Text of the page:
The Happiness Connection  

Do your emotions go viral?

Some of you may use Facebook or another social media platform so you can keep in touch with friends and family. You don’t care about reaching an audience of thousands.

But if you are a business owner, or lover of the spotlight, you may think that the more people who see you, the better.

If you are part of the latter category, you may dream of one of your posts going viral.

If you aren’t sure what that means, think about cold and flu viruses. They have the uncanny knack of spreading rapidly from person to person. That is exactly what it means to go viral.

Information, gossip, or social media posts that go viral, spreads rapidly from person to person. Germs and social media posts aren’t the only things that can go viral. Did you realize that emotions can do the same thing?

Emotional contagion is the phenomenon of having the moods of one person trigger similar emotions and behaviours in the people around them.

If you have ever worked with someone who is constantly negative and complaining, you may have seen this in action.

The atmosphere may have been optimistic, even jovial until this person appears and begins to complain. Before you know it, everyone is feeling disgruntled and dissatisfied.

This is emotional contagion in action.

Some people are more susceptible than others to catching the moods of people around them. These individuals are more likely to feel rapid shifts in emotions as they engage in different social interactions.

Research shows that both positive and negative emotions spread between people like a super-virus, but that negative feelings are usually more infectious that positive ones. Studies also show that humans react more strongly to bad things, than to good ones.

If you think about it, this makes perfect evolutionary sense.

In primitive times, finding food and avoiding predators were both vitally important skills if you wanted to survive, but one of them was more important than the other.

For the most part, the need to escape danger outweighs the need for food. You can miss a meal or two and live to tell the tale, but being caught by a predator means the end of your life. If humans were pulled toward a desire for food more strongly than they were pushed to avoid danger, we might not be here now.

The negative emotions that accompany danger need to be stronger than the positive emotions that come with eating and drinking, if we want to avoid extinction. That programming still exists in us today.

You are more likely to feel a stronger level of repulsion to something you hate, than pleasure to something you love.

It is all about survival, but that doesn’t mean you can’t do anything about limiting the spread of negative emotions.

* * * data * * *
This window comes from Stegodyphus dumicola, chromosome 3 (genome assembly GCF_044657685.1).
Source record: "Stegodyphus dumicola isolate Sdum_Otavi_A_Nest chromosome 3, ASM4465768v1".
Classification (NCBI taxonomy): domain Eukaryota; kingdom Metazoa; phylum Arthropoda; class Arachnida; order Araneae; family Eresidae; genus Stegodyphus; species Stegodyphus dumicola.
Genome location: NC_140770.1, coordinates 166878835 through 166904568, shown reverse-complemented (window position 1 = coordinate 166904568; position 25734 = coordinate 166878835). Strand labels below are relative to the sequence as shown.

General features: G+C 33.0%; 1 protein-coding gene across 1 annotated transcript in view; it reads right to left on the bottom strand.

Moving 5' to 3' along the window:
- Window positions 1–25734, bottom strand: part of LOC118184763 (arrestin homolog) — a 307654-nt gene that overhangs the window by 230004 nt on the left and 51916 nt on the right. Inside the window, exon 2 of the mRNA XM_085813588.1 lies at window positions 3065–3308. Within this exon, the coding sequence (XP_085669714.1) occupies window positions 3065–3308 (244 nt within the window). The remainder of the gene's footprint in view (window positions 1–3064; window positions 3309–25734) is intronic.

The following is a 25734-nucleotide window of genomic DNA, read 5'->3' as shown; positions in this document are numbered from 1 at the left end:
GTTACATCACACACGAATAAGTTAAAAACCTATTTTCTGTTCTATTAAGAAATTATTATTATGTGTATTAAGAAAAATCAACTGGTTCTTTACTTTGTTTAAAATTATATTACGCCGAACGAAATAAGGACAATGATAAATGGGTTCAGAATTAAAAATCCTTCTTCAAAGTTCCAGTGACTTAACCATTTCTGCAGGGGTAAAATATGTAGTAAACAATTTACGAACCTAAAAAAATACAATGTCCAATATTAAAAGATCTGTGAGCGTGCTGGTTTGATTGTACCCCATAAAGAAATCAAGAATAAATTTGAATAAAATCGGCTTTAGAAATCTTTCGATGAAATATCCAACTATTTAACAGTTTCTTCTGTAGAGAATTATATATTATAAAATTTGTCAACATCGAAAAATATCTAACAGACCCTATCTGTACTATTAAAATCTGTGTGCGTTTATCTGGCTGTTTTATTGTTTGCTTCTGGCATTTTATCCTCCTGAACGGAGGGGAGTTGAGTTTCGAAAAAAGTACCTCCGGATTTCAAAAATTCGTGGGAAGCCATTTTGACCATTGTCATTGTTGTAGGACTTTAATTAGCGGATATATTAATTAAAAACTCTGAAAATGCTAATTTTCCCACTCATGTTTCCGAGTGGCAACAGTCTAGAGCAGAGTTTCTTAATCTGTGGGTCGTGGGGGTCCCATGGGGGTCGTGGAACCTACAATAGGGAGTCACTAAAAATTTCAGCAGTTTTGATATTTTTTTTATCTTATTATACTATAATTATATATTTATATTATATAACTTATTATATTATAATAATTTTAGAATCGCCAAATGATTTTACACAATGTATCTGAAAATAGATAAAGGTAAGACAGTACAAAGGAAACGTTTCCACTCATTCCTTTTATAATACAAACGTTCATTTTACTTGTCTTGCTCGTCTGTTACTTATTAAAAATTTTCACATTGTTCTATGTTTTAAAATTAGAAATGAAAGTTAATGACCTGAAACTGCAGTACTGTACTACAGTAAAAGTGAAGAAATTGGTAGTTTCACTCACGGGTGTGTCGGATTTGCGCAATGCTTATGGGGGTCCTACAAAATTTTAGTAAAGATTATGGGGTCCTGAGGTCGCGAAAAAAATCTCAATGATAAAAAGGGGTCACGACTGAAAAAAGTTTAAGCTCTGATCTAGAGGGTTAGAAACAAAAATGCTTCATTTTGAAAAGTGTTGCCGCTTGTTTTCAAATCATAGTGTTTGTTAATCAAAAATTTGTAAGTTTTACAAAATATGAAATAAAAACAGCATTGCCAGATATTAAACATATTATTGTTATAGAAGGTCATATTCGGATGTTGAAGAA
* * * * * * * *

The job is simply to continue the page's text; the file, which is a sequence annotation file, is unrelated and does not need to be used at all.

Your first step is to be aware that you are being affected by the feelings of others. Once you recognize that you have picked up someone else’s adverse mood, try one of the following strategies.

  • Counter the bad emotions with good ones of your own. Remember positive emotions are also contagious. Use that knowledge to your advantage.
  • For each negative statement made, try smiling broadly. Smiling is also contagious.
  • Distance yourself from the person, or people in question. This isn’t always possible, but sometimes the best course of action is being too far away from negativity to be affected by it.

Don’t always assume that someone else is the root of the negative emotions. Stop and consider whether you are the person whose bad mood is affecting others.

If this is the case, either take steps to improve your mood, or give other people some space until your negativity subsides.

The next time you are involved in emotions going viral, make sure they are the type of emotions you are proud to share. 

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About the Author

Reen Rose is an experienced, informative, and engaging speaker, author, and educator. She has worked for over three decades in the world of education, teaching children and adults in Canada and England.

Research shows that happy people are better leaders, more successful, and healthier than their unhappy counterparts, and yet so many people still believe that happiness is a result of their circumstances.

Happiness is a choice. Reen’s presentations and workshops are designed to help you become robustly happy. This is her term for happiness that can withstand challenge and change.

Reen blends research-based expertise, storytelling, humour, and practical strategies to both inform and inspire. She is a Myers Briggs certified practitioner, a Microsoft Office certified trainer and a qualified and experienced teacher.

Email Reen at [email protected]

Check out her websites at www.ReenRose.com, or www.ModellingHappiness.com

The views expressed are strictly those of the author and not necessarily those of Castanet. Castanet does not warrant the contents.

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